Not to say that either of those things was highly likely to happen, but they weren't impossible either (especially if we had been gifted at the time with leadership as ham-handed and brainless as say GWB). The collapse of an sprawling multi-ethnic empire tends to be a period fraught with geopolitical dangers, so it could have gone much worse that it did, and GHB and Clinton (and their teams) both deserve some credit for that.

Regarding the "lost decade", I'm inclined to think that was a function of the US going through a period of relative safety, such that the quality of our leadership (or rather the lack thereof) was not directly and immediately threatening to the safety and well-being of Americans in the short run. So we did what we usually do in similar circumstances (c.f. the late-19th Cen. US, post 1865) - we "took our eyes off the ball". The collapse of communism and the "unipolar momment" created an opportunity for the US to drift along with brain dead leadership, a trivia obsessed media and an ADHD addled electorate. Never let it be said that we leave any opportunity unexplored, given the chance.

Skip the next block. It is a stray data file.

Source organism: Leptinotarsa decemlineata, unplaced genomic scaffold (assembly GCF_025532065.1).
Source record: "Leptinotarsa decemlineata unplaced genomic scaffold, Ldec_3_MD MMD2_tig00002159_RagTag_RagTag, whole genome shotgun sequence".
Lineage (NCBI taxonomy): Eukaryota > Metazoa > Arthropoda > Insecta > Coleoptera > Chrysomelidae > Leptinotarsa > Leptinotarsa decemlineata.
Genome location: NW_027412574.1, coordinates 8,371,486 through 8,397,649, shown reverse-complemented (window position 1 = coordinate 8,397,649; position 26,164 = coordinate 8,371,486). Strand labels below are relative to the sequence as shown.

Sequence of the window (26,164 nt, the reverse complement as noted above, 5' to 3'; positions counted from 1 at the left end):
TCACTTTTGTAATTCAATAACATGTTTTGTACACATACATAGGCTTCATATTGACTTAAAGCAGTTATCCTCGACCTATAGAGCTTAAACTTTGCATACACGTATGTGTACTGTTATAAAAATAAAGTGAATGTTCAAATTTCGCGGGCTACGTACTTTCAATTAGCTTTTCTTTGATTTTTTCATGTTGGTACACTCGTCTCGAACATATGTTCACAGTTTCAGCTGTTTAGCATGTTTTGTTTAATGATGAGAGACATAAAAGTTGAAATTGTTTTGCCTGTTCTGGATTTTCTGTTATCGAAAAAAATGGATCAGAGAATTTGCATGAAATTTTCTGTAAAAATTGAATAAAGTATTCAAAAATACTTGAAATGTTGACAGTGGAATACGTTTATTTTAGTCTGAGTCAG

It seems to me that comparisons with the drift and muddle during late-Victorian and Edwardian era Britain are rather apropos.

Because the quality of our leadership in the still-supposedly-dangerous 1980s was so brilliant and capable...

Agree with eversything except one. Not lost decade--lost generation. Our national denial of reality really began with Ronald Reagan in 1980.

"Agree with eversything except one. Not lost decade--lost generation. Our national denial of reality really began with Ronald Reagan in 1980."

Yeah, clearly nothing good ever happened in America since 1980. [eyes roll so much they hurt]

I'm not inclined to label Bush II's presidency as a lost decade. It was squandered.

You've forgotten the great accomplishment of the 2000-2008 Bush Years - the [self] destruction of the Republican Party.

That had to be done before anything else worthwhile could be accomplished.

(does anybody remember Zhirinovsky?)

I've seen him on FOX as a "Russian expert."

No, I'm not joking.